May 18, 2021

Real-time Satellite Data: Keeping Supply Chains Moving

Supplychain
Manufacturing
Logistics
Data
4 min
EY tells the world how real-time satellite data has helped keep global supply chain networks moving during the COVID-19 pandemic

The manufacturing hubs of the world have been quietly but smoothly producing goods left, right, and centre, for decades ─ centuries, even. Unless finite resources are in short stock, the manufacturing process doesn’t see too much disruption bar the positive changes brought about by technological advancement and cash inflows. 

 

However, the past couple of years haven’t exactly gone “without a hitch”, with global supply chain networks experiencing unprecedented bottlenecks and logistical delays in the looming shadow of COVID-19, and in Britain’s case, its Brexit-shaped divorce from the European Union. 

 

Now, you will already know, a bottleneck or any other sort of disruption along the supply chain can have major knock-on effects and consequences to the whole business process; so, in light of recent events, it’d be safe to assume that visibility and the power of predictive analytics are set to be absolutely imperative for companies that intend to maintain a competitive edge over their market rivals. 

 

The Logistics Bureau, a consulting firm that unlocks hidden savings across supply chains and logistics for corporations, found that 79% of companies with high-performing supply chains achieve revenue growth greater than their industry’s average. This indicates that a supply chain is actually a strategic tool that manufacturers can and should be leveraged to improve operations.

 

How do you respond when certainty is in short supply?

But how can companies achieve that competitive edge? Statistics suggest that there’s a select number of organisations that we can most probably learn from. 

 

Consultants at Ernst & Young (EY), one of the world-leading multinational professional services networks, confirm that the answer is locked behind data. More importantly, real-time data analytics. Having already spent decades working alongside some of the world’s largest advanced manufacturing companies, it was natural for EY to assist them in adapting their supply chain operations to suit the new “norm” of a pandemic-stricken world, and data proved crucial to their success.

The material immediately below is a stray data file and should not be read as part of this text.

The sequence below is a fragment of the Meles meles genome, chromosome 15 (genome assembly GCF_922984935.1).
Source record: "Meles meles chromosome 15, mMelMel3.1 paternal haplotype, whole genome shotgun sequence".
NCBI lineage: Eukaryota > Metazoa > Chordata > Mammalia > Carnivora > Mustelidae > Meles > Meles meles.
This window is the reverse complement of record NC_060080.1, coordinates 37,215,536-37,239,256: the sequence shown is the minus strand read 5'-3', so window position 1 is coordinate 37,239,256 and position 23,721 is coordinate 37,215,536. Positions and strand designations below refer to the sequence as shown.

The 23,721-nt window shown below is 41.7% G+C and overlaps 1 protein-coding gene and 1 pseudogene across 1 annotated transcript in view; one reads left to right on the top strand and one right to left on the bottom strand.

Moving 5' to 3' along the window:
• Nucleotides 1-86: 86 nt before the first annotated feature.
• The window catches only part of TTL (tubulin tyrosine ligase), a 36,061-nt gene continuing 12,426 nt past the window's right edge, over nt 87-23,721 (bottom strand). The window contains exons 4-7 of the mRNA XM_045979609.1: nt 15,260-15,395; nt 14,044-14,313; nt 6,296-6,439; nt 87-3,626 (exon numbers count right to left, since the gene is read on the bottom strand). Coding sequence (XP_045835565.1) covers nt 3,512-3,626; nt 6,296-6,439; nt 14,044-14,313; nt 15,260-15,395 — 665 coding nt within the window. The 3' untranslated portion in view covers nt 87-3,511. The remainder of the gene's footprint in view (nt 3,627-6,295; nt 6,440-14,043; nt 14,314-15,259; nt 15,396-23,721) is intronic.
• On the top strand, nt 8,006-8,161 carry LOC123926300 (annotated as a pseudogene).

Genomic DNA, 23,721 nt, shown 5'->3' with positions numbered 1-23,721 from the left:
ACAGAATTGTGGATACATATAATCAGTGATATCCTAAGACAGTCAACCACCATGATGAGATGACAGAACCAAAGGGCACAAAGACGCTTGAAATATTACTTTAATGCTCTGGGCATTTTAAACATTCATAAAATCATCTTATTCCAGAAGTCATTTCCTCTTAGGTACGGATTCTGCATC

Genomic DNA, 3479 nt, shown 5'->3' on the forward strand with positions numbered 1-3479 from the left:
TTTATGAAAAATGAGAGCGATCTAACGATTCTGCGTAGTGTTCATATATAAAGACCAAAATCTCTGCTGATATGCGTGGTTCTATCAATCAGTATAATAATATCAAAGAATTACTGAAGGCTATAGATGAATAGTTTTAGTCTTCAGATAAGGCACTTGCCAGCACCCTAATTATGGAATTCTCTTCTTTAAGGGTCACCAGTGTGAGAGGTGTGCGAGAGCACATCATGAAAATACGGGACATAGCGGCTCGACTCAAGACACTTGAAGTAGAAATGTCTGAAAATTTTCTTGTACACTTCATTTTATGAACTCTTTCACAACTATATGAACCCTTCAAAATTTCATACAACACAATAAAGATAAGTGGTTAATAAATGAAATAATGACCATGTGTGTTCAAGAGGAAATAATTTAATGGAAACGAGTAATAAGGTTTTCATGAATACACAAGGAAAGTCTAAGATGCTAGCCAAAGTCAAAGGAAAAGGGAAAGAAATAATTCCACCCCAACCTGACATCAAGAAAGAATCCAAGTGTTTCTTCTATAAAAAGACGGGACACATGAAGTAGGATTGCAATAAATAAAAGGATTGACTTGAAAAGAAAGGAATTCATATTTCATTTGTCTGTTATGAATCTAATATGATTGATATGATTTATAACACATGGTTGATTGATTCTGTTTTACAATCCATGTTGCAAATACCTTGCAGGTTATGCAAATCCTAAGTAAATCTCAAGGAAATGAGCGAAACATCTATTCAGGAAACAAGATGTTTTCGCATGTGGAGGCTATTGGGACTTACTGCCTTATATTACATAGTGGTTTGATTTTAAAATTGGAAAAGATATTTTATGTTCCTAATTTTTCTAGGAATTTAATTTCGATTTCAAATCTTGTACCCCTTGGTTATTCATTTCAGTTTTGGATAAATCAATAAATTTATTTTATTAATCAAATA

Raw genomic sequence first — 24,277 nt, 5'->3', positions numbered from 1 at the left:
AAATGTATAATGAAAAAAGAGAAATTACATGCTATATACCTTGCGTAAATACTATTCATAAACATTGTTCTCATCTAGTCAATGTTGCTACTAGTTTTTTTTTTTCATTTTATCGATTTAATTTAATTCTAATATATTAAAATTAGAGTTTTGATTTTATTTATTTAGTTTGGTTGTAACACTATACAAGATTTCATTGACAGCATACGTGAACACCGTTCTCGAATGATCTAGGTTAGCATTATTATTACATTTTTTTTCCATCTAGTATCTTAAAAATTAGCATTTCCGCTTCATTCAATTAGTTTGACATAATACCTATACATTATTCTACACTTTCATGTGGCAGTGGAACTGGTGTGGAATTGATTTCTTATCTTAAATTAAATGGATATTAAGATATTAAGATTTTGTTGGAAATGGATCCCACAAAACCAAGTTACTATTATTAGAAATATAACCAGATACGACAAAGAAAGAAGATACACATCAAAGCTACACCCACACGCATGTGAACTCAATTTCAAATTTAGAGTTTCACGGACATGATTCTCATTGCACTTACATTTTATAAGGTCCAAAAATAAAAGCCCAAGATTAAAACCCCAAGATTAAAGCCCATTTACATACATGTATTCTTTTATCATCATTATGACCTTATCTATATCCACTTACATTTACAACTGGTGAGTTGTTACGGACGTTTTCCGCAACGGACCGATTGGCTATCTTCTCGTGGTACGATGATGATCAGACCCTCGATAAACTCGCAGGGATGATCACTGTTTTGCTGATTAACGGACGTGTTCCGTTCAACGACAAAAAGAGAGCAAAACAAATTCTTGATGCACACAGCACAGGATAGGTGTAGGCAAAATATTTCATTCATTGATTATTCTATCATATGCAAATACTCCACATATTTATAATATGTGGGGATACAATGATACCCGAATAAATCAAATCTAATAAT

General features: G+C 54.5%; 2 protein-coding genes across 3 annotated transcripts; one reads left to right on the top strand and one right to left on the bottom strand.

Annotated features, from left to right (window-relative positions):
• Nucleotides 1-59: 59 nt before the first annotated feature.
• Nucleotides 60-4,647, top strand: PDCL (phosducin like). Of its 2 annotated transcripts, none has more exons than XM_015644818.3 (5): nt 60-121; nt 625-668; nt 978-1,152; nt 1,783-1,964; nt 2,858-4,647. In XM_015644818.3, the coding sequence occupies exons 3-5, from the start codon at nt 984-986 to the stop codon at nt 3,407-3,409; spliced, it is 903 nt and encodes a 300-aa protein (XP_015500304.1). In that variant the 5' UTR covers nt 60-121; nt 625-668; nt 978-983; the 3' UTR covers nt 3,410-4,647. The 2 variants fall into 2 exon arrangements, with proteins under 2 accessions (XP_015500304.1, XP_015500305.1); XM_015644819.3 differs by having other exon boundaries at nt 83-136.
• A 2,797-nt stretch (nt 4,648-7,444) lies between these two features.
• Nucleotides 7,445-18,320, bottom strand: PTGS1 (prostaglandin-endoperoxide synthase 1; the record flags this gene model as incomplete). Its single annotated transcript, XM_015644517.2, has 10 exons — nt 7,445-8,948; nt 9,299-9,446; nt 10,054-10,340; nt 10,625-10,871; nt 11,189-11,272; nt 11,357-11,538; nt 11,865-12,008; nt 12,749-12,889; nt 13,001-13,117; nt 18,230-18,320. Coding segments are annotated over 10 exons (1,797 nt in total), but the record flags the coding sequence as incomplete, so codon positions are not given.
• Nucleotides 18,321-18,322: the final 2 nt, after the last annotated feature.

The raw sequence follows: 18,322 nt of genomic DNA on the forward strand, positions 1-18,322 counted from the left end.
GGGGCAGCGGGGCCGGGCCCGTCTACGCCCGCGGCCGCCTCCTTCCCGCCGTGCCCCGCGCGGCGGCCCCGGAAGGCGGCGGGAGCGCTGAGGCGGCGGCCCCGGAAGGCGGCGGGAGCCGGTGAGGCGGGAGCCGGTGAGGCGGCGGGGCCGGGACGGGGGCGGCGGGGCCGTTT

Immediately, experts from the firm honed in on critical points of the chain and deployed advanced analytics, including process mining and satellite imaging, to help their clients to anticipate customer demand while maintaining the flow of goods through key, strategic ports.

 

Using advanced analytics to avoid supply disruptions

According to EY, they asked their clients three vital questions: 

 

  • What if we need to explore alternate routes to market?
  • Do current production flows make sense when some customers are shutting down while others are ramping up?
  • How can data and analytics help us make real-time decisions that will keep supply chains functioning effectively? 

 

Using satellite data to make better choices

Predictably, knowing what is happening on the ground is absolutely critical to any successful operation ─ if you don’t know the five W’s, then there’s probably not too much hope for the job at hand. Fortunately, modern technology allows companies to access real-time satellite data, which tells them exactly what is going on at crucial strategic ports around the world. 

 

This gives companies the ability to identify the biggest risk areas and potentially mitigate congestion and delay-related problems before they send products down the supply chain by re-routing material flows.

 

This level of insight enables EY’s clients ─ and could enable your company ─ to make better-informed decisions to maintain a consistent flow of vital goods. And, incidentally, as we hit the midway point of Mental Health Awareness Month in the United States, EY states that this additional visibility and access to real-time data alleviates a lot of the stress and anxiety involved in making judgement calls in times of crisis. That’s a massive plus for increasingly stressful roles in the supply chain sphere. 

 

Building a data-driven approach to supply resilience

“Armed with new knowledge, our client is getting essential goods to the people who need them most” is the line that EY runs with at this point.

 

To be honest, it’s true; efforts like these have helped to ensure that the global supply chain network maintains a level of resilience amid the COVID-19 pandemic, which has been absolutely crucial to the timely delivery of PPE, medical supplies, vaccines, and all the day-to-day goods that we didn’t even realise we relied on. 

 

With the technology available today, advanced manufacturing companies and, indeed, supply chain-related organisations can deploy systems with a data-driven approach that give them a unique ability to manage their risks, ensure minimum disruption to supply chains and continue to run their business operations as efficiently and effectively as possible during times of heightened adversity and uncertainty. 

 

The visibility that advanced, real-time data analytics provides can, quite literally, save lives. 

 

Share article